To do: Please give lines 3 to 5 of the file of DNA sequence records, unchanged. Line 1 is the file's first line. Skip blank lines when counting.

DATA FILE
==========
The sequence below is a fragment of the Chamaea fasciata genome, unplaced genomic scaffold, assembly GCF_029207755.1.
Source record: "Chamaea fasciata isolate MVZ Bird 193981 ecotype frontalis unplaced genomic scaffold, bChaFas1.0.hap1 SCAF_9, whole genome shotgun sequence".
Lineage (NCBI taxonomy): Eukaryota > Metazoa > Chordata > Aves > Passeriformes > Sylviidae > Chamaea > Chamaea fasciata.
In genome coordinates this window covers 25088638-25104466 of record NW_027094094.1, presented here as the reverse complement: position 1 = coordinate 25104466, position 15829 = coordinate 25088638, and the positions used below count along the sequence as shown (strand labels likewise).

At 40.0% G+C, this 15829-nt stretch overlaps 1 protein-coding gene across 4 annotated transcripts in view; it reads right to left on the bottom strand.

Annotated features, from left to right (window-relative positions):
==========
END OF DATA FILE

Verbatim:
Lineage (NCBI taxonomy): Eukaryota > Metazoa > Chordata > Aves > Passeriformes > Sylviidae > Chamaea > Chamaea fasciata.
In genome coordinates this window covers 25088638-25104466 of record NW_027094094.1, presented here as the reverse complement: position 1 = coordinate 25104466, position 15829 = coordinate 25088638, and the positions used below count along the sequence as shown (strand labels likewise).

At 40.0% G+C, this 15829-nt stretch overlaps 1 protein-coding gene across 4 annotated transcripts in view; it reads right to left on the bottom strand.